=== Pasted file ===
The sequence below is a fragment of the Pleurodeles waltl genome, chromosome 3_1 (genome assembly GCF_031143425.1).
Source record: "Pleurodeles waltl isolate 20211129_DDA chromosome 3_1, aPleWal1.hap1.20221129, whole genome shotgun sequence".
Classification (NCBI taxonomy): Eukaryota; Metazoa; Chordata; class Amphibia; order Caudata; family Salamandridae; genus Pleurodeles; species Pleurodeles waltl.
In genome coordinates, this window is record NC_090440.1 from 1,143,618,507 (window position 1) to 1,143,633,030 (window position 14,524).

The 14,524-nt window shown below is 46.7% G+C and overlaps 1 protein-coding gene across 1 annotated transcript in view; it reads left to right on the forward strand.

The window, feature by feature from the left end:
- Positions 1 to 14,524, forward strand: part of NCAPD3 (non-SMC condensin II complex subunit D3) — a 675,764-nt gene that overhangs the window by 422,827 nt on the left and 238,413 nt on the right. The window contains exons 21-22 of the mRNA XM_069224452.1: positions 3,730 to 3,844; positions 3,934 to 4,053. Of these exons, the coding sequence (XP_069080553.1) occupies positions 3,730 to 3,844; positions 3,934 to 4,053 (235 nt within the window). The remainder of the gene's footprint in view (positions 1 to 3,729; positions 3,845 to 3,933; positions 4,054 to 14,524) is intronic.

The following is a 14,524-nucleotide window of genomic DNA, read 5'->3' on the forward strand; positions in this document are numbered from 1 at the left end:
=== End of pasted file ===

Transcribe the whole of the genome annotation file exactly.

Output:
The sequence below is a fragment of the Pleurodeles waltl genome, chromosome 3_1 (genome assembly GCF_031143425.1).
Source record: "Pleurodeles waltl isolate 20211129_DDA chromosome 3_1, aPleWal1.hap1.20221129, whole genome shotgun sequence".
Classification (NCBI taxonomy): Eukaryota; Metazoa; Chordata; class Amphibia; order Caudata; family Salamandridae; genus Pleurodeles; species Pleurodeles waltl.
In genome coordinates, this window is record NC_090440.1 from 1,143,618,507 (window position 1) to 1,143,633,030 (window position 14,524).

The 14,524-nt window shown below is 46.7% G+C and overlaps 1 protein-coding gene across 1 annotated transcript in view; it reads left to right on the forward strand.

The window, feature by feature from the left end:
- Positions 1 to 14,524, forward strand: part of NCAPD3 (non-SMC condensin II complex subunit D3) — a 675,764-nt gene that overhangs the window by 422,827 nt on the left and 238,413 nt on the right. The window contains exons 21-22 of the mRNA XM_069224452.1: positions 3,730 to 3,844; positions 3,934 to 4,053. Of these exons, the coding sequence (XP_069080553.1) occupies positions 3,730 to 3,844; positions 3,934 to 4,053 (235 nt within the window). The remainder of the gene's footprint in view (positions 1 to 3,729; positions 3,845 to 3,933; positions 4,054 to 14,524) is intronic.

The following is a 14,524-nucleotide window of genomic DNA, read 5'->3' on the forward strand; positions in this document are numbered from 1 at the left end: